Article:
Now, earlier in the relationship, I would have eventually caved to this line of reasoning.  Here's what I said instead (next post).  Remember, this was as I was figuring things out and making the decision to end the relationship.  I see this as my path out of the distortion.
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« Reply #6 on: April 01, 2009, 07:45:46 AM »

My response to her. . .

"But I think it is an interaction and that we both need to change things. "

I agree we both need to change things, regardless of whether or not things work out.  What part is an interaction to you?  In my opinion, under the circumstances responses like "I'm going to throw your stereo out the window" cannot be argued to be appropriate.  Also, I don't see how one could reasonably attribute that to an interaction as it deflects responsibility and there was nothing in the interaction that was on par with that action.  It is an unreasonable escalation.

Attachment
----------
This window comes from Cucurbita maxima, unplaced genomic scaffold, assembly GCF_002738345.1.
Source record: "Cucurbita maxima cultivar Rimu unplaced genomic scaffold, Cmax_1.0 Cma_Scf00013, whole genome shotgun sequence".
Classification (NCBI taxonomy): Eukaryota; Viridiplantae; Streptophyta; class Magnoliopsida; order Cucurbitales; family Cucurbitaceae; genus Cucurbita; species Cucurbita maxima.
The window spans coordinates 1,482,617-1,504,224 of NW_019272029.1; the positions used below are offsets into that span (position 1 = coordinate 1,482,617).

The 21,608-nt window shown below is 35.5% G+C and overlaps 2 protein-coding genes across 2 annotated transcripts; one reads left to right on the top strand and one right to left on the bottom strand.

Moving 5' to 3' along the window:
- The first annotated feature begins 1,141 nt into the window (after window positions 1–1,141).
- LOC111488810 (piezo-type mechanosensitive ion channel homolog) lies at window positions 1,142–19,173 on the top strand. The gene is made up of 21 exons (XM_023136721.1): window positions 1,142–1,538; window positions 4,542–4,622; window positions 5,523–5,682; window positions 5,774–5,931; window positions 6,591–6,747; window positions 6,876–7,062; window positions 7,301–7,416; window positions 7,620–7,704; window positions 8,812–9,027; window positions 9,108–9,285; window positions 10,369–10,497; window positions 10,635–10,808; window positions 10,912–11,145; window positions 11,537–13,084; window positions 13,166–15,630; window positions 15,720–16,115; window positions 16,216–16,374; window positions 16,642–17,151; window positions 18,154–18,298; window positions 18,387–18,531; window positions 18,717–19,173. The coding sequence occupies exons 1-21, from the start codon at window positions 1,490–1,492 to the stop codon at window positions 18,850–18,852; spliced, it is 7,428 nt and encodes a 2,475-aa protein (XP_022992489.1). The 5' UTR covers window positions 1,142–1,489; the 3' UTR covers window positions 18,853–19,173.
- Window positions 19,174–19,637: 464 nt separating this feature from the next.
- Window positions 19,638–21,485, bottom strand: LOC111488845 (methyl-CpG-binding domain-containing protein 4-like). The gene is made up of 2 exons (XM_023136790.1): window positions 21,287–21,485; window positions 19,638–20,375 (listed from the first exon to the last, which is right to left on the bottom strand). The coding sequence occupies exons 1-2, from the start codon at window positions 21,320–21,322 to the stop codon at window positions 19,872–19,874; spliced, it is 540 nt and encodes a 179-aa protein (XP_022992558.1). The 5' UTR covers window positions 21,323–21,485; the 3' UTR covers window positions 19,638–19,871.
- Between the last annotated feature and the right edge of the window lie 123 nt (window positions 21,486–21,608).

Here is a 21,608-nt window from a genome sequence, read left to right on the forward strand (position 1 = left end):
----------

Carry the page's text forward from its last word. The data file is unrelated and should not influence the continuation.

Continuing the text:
"I feel that when I am uncomfortable you dismiss it.  It is frustrating and feels bad.  "

I dismissed you saying my driving was mean and purposely so; I dismissed your contention that my driving was reckless.  I didn't intend for it to feel bad.  That sucks.  I don't see how I could proceed differently there other than to reflect what you say, namely "I understand you see my driving as willfully mean, but that was not my intention."  I don't see that would help, do you?

"I have apologized for my part in the interaction this weekend but you don't seem to hear me."

You haven't apologized for the four threats.  The apologies have been along these lines, "I'm sorry you felt that I left you twice."  Nice thought, but in that instance you are apologizing for my feelings.  My feelings are not what you did wrong.